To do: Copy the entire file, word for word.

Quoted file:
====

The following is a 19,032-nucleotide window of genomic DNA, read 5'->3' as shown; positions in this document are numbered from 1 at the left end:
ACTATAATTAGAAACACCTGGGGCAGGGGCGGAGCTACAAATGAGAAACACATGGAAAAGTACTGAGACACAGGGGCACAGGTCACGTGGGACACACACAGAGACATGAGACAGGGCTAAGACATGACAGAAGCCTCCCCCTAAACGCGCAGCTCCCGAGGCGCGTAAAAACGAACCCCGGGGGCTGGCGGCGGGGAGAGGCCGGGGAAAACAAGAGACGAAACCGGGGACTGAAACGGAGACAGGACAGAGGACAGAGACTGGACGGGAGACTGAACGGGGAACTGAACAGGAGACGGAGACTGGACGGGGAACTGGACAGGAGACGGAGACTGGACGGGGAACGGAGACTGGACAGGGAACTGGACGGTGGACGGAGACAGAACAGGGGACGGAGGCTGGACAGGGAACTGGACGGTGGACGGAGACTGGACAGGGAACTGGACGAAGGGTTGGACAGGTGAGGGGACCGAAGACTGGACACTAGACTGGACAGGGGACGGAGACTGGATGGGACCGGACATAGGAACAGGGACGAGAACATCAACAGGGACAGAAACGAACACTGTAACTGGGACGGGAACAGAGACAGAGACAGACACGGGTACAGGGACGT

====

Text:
The following is a 19,032-nucleotide window of genomic DNA, read 5'->3' as shown; positions in this document are numbered from 1 at the left end:
ACTATAATTAGAAACACCTGGGGCAGGGGCGGAGCTACAAATGAGAAACACATGGAAAAGTACTGAGACACAGGGGCACAGGTCACGTGGGACACACACAGAGACATGAGACAGGGCTAAGACATGACAGAAGCCTCCCCCTAAACGCGCAGCTCCCGAGGCGCGTAAAAACGAACCCCGGGGGCTGGCGGCGGGGAGAGGCCGGGGAAAACAAGAGACGAAACCGGGGACTGAAACGGAGACAGGACAGAGGACAGAGACTGGACGGGAGACTGAACGGGGAACTGAACAGGAGACGGAGACTGGACGGGGAACTGGACAGGAGACGGAGACTGGACGGGGAACGGAGACTGGACAGGGAACTGGACGGTGGACGGAGACAGAACAGGGGACGGAGGCTGGACAGGGAACTGGACGGTGGACGGAGACTGGACAGGGAACTGGACGAAGGGTTGGACAGGTGAGGGGACCGAAGACTGGACACTAGACTGGACAGGGGACGGAGACTGGATGGGACCGGACATAGGAACAGGGACGAGAACATCAACAGGGACAGAAACGAACACTGTAACTGGGACGGGAACAGAGACAGAGACAGACACGGGTACAGGGACGT